James reminds us though that just because we feel right in our anger doesn’t, it doesn’t make us right. “Know this, my beloved brothers: let every person be quick to hear, slow to speak, slow to anger; for the anger of man does not produce the righteousness of God” (James 1:19-20, ESV). Most of our anger is wrong, because we choose to be mad for the wrong reasons. You see it’s easy to see injustice when it is happening to someone else. It is difficult to see when it’s us. We like to take up to our defense too quickly. It’s like calling your own fouls in basketball. It’s way to easy to be they guy fouling the snot out of everyone else and then calling the slightest bump on you. You don’t have the right perspective because human nature has a tendency to cause us to be lenient on ourselves and harsh on others.
I got into a fight at school one time because a guy accidentally bumped into me. I though he did it on purpose. I got angry and took up for myself. I quickly judged his motives as being accusatory. Had I been patient I would have realized it was an accident, as it was, I punched him in the face and then asked, “Why did you bump me in the hall way?” And as he nearly knocked me out with his return punch, he said, “it was an accident.” After that I learned that it’s always good to ask questions before you throw punches.
When it comes to anger you need to deal with it quickly. It’s like milk. Milk is initially good and good for you, but if you leave it sitting out past it’s expiration date and you get something different. Your anger is the same way. Hold on to it for too long and it will turn into bitterness! Bitterness can sour everything in your life. Paul says, “be angry and do not sin.” Milk is good for you, it’s good for your skin, your bones, etc. but rotten milk… not so good, at least for your stomach. Deal with your anger quickly. (and by deal with it I don’t mean beat up a rubber made trash can).
Jesus had a great strategy for dealing with anger. It involved going to the one who made you angry and seeking reconciliation. See what he said in the Sermon on the Mount:
“You have heard that it was said to those of old, ‘You shall not murder; and whoever murders will be liable to judgment.’ But I say to you that everyone who is angry with his brother will be liable to judgment; whoever insults his brother will be liable to the council; and whoever says, ‘You fool!’ will be liable to the hell of fire. So if you are offering your gift at the altar and there remember that your brother has something against you, leave your gift there before the altar and go. First be reconciled to your brother, and then come and offer your gift. (Matthew 5:21-24 ESV)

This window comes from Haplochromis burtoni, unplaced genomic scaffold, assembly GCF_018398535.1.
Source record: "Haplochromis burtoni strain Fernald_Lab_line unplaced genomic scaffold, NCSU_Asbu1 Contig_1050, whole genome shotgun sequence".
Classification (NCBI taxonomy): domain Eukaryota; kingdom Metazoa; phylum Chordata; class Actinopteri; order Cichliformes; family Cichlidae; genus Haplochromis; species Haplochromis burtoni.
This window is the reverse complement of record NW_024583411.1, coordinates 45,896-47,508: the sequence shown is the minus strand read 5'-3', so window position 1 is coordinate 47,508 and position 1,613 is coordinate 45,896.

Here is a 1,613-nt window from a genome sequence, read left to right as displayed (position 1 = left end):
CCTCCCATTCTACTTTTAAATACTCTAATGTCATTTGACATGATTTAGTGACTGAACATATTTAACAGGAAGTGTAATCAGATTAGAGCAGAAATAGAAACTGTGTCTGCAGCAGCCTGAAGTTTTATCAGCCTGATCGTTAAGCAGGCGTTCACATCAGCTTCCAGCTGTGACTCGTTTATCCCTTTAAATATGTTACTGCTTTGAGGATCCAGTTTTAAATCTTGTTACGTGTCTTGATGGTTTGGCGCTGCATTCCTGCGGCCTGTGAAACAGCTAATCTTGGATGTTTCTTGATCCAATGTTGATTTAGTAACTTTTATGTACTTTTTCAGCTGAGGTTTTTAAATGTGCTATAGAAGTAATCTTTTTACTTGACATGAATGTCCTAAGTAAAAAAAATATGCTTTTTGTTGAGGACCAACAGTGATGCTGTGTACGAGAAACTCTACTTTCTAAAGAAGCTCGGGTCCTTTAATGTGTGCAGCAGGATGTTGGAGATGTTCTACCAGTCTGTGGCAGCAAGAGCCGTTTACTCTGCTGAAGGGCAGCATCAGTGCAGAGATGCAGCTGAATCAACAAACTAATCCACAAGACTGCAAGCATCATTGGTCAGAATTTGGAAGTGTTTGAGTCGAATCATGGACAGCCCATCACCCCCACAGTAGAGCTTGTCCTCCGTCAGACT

What is really cool about Jesus’ words here is that he lived them and went beyond them. We were separated from God, isolated by our rebellion, choosing our own way over the design of our creator. God had every right for his anger and wrath to burn against us (indeed it was stockpiling for the day that it would be unleashed), but he choose to send Jesus to endure the wrath we deserved so that we could have a relationship with God. He didn’t wait for us to apologize or to say we are sorry, the bible says that, “While we were still sinners, Christ died for us.” It’s important to know that even though God was the offended party, he initiated reconciliation. When we turn from our sins and trust Jesus our sins are forgiven because he has already paid the price.
If you are a believer, who are you to hold on to your anger? Don’t you know that Jesus paid for your sins? If he paid for your sins, could it be that he has also paid for the sins against you? On my best days when I am tempted to anger my heart cries out to God and I am reminded of his great love for me and that his wrath was satisfied in Jesus. So I ask Him that I would be satisfied in Jesus in those moments too. My anger becomes a vehicle to appreciate the love of God all over again. No more rubber-made trash cans and I’d like to think that one day my anger will be more like Jesus’ anger than the trash can destroying variety. Indeed I know it will because I’m promised to be conformed to his image (Romans 8:29).